Title: CHALLENGES AND OPPORTUNITIES TO TRANSITIONING AUTOMOTIVE COMPOSITES TO AEROSPACE
Abstract: The composite manufacturing methods commonly used by the automotive industry offer appealing cost and cycle time advantages to aerospace. Mechanical performance and service temperature capabilities of the materials used by the auto industry, however, severely limit the aerospace applications for such processes. Continuing advances in materials and processes for automated, high rate and low cost composite manufacturing techniques are providing a pathway for the transition of such technologies to the fabrication of next generation aircraft structures. In addition, aerospace applications like the USAF Low Cost Attritable Aircraft program, are emerging that can accept reduced performance in trade for cost and cycle time improvements. As an example of one such process technology this paper provides a description of the Long Fiber Injection (LFI) technology, currently used to build vehicle structures for the agriculture and trucking industries, and provides an overview of how a broad industry team is looking to improve the performance of composites built using this inherently rapid and low cost process. When the right mix of performance improvements is paired with low cost target air vehicle applications then technologies like LFI will quickly transition from ground vehicles to aircraft.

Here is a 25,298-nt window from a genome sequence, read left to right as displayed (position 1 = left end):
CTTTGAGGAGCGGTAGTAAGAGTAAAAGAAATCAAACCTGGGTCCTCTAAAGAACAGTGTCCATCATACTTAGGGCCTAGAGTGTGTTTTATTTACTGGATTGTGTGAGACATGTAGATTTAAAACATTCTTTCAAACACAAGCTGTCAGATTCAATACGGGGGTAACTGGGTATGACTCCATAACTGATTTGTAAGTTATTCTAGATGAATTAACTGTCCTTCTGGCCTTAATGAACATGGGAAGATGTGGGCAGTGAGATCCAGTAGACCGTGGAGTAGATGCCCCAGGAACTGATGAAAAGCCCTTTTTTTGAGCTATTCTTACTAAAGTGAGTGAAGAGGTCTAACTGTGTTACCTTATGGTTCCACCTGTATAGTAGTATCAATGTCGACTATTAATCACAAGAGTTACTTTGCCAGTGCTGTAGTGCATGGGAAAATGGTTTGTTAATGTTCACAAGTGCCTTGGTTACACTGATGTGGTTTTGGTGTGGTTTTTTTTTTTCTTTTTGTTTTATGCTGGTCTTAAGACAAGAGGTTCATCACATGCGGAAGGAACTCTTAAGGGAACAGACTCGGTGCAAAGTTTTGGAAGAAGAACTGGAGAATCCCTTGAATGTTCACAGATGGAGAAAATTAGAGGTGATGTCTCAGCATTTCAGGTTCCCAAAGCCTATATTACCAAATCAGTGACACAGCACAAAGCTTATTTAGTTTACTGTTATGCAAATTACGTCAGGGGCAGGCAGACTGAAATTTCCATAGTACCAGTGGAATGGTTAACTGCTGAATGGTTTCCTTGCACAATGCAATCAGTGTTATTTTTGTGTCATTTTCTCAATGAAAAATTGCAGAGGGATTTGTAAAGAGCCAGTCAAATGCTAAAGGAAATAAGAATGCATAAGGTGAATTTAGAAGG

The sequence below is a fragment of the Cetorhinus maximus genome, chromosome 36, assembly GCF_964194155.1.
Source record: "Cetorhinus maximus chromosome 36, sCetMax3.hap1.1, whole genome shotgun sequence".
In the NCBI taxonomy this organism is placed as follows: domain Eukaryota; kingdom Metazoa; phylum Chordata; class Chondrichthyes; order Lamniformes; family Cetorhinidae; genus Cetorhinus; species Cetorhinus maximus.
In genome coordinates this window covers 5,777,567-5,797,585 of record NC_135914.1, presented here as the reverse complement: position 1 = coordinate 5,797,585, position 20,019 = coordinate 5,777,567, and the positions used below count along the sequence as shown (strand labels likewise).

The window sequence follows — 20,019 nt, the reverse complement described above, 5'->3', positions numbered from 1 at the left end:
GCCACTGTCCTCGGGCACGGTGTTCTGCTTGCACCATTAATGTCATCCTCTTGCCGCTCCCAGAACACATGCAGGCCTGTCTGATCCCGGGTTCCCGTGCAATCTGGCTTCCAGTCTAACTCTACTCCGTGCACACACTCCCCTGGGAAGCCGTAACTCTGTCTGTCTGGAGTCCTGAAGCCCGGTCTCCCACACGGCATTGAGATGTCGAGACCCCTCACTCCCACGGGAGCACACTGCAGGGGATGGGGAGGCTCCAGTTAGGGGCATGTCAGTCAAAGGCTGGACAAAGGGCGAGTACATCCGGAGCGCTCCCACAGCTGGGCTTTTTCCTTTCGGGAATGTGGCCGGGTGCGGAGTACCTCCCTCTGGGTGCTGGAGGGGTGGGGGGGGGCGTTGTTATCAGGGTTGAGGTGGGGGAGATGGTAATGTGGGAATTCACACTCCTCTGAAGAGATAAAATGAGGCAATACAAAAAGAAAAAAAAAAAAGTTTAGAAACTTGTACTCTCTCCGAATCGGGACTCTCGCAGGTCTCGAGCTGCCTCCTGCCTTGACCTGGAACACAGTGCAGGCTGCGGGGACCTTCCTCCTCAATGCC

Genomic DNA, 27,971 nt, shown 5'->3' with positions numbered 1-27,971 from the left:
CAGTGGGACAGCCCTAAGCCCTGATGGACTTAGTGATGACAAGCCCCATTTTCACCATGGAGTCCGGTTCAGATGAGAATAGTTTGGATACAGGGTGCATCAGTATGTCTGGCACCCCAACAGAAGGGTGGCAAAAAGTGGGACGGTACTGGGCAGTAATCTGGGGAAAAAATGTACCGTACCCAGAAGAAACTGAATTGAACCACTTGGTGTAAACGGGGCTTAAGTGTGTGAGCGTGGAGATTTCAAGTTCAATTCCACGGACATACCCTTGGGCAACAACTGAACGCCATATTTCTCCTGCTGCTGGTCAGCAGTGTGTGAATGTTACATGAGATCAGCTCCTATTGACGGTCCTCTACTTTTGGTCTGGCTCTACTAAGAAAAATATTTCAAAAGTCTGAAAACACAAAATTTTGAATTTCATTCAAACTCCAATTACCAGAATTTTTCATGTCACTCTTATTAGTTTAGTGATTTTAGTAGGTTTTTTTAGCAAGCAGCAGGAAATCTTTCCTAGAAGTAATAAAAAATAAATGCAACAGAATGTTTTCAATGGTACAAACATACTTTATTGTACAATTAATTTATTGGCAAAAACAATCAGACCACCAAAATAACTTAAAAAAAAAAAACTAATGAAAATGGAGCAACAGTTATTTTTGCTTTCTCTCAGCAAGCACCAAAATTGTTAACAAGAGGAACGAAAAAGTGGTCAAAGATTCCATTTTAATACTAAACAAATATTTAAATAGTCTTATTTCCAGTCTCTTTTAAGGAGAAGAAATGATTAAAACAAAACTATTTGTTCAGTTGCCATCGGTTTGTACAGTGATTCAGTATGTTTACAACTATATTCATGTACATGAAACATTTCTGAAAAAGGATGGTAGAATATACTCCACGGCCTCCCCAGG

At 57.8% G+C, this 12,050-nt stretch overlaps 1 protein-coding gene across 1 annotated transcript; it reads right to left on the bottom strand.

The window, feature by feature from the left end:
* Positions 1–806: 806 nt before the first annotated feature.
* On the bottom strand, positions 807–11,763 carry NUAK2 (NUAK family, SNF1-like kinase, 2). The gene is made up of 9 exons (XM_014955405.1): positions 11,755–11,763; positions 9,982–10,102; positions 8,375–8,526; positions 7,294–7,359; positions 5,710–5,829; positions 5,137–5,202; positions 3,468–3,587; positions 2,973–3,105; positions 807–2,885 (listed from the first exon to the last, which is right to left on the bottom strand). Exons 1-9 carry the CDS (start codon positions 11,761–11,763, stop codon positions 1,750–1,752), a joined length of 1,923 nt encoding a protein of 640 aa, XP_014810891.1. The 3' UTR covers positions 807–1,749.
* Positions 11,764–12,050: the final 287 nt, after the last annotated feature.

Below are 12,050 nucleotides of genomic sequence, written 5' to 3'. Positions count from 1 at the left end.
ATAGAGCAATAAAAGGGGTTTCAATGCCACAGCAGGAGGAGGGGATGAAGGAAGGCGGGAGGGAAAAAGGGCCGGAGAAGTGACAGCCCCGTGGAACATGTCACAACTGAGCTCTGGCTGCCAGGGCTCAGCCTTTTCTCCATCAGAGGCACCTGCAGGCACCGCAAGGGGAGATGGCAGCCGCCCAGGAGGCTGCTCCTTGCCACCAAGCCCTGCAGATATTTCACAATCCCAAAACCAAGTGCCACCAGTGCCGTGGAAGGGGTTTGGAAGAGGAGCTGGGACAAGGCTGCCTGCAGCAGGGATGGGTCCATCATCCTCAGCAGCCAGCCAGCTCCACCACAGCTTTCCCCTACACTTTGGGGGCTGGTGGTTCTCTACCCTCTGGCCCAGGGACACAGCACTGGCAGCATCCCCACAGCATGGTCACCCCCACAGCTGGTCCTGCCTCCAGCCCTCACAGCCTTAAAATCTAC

Authors: Robert Koon, Michael Rademacher, Matt Getty
Conference: CAMX 2017 –Orlando